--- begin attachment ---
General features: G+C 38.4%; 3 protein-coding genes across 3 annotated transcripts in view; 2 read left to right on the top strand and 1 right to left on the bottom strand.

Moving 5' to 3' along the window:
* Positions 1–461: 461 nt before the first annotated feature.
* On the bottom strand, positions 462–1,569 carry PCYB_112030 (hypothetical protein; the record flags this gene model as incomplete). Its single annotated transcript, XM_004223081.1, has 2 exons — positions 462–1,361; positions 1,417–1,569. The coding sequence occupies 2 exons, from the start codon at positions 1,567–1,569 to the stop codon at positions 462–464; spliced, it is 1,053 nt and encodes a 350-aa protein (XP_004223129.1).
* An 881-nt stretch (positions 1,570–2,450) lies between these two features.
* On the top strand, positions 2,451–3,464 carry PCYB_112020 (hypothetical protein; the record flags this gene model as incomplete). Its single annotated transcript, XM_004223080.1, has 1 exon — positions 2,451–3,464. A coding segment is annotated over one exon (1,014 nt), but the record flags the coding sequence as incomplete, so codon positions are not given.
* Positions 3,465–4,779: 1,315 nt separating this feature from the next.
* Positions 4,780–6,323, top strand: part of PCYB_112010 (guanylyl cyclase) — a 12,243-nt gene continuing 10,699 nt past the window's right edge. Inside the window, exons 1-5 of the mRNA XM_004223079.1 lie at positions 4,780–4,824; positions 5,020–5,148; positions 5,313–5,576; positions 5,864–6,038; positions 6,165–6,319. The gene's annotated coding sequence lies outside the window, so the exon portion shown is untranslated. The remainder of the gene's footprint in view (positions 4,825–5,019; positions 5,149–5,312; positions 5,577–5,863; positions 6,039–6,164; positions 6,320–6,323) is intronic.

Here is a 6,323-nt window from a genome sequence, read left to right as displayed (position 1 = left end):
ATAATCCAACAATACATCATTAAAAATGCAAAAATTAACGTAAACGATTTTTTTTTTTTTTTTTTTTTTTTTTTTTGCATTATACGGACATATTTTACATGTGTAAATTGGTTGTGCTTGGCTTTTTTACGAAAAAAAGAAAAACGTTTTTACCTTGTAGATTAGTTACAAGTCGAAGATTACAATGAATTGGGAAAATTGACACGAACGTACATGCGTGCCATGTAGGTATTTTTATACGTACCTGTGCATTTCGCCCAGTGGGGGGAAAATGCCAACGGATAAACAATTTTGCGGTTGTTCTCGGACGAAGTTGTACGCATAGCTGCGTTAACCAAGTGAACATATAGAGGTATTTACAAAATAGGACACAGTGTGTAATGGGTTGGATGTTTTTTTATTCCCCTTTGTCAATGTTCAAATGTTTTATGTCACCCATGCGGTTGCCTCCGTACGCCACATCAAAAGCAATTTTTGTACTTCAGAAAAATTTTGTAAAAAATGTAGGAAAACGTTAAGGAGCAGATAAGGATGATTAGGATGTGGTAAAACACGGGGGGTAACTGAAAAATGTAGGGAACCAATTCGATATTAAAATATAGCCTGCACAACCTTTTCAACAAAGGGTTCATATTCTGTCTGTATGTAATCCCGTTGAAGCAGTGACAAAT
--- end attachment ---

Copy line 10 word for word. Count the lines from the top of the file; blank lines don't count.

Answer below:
ATAATCCAACAATACATCATTAAAAATGCAAAAATTAACGTAAACGATTTTTTTTTTTTTTTTTTTTTTTTTTTTTGCATTATACGGACATATTTTACATGTGTAAATTGGTTGTGCTTGGCTTTTTTACGAAAAAAAGAAAAACGTTTTTACCTTGTAGATTAGTTACAAGTCGAAGATTACAATGAATTGGGAAAATTGACACGAACGTACATGCGTGCCATGTAGGTATTTTTATACGTACCTGTGCATTTCGCCCAGTGGGGGGAAAATGCCAACGGATAAACAATTTTGCGGTTGTTCTCGGACGAAGTTGTACGCATAGCTGCGTTAACCAAGTGAACATATAGAGGTATTTACAAAATAGGACACAGTGTGTAATGGGTTGGATGTTTTTTTATTCCCCTTTGTCAATGTTCAAATGTTTTATGTCACCCATGCGGTTGCCTCCGTACGCCACATCAAAAGCAATTTTTGTACTTCAGAAAAATTTTGTAAAAAATGTAGGAAAACGTTAAGGAGCAGATAAGGATGATTAGGATGTGGTAAAACACGGGGGGTAACTGAAAAATGTAGGGAACCAATTCGATATTAAAATATAGCCTGCACAACCTTTTCAACAAAGGGTTCATATTCTGTCTGTATGTAATCCCGTTGAAGCAGTGACAAAT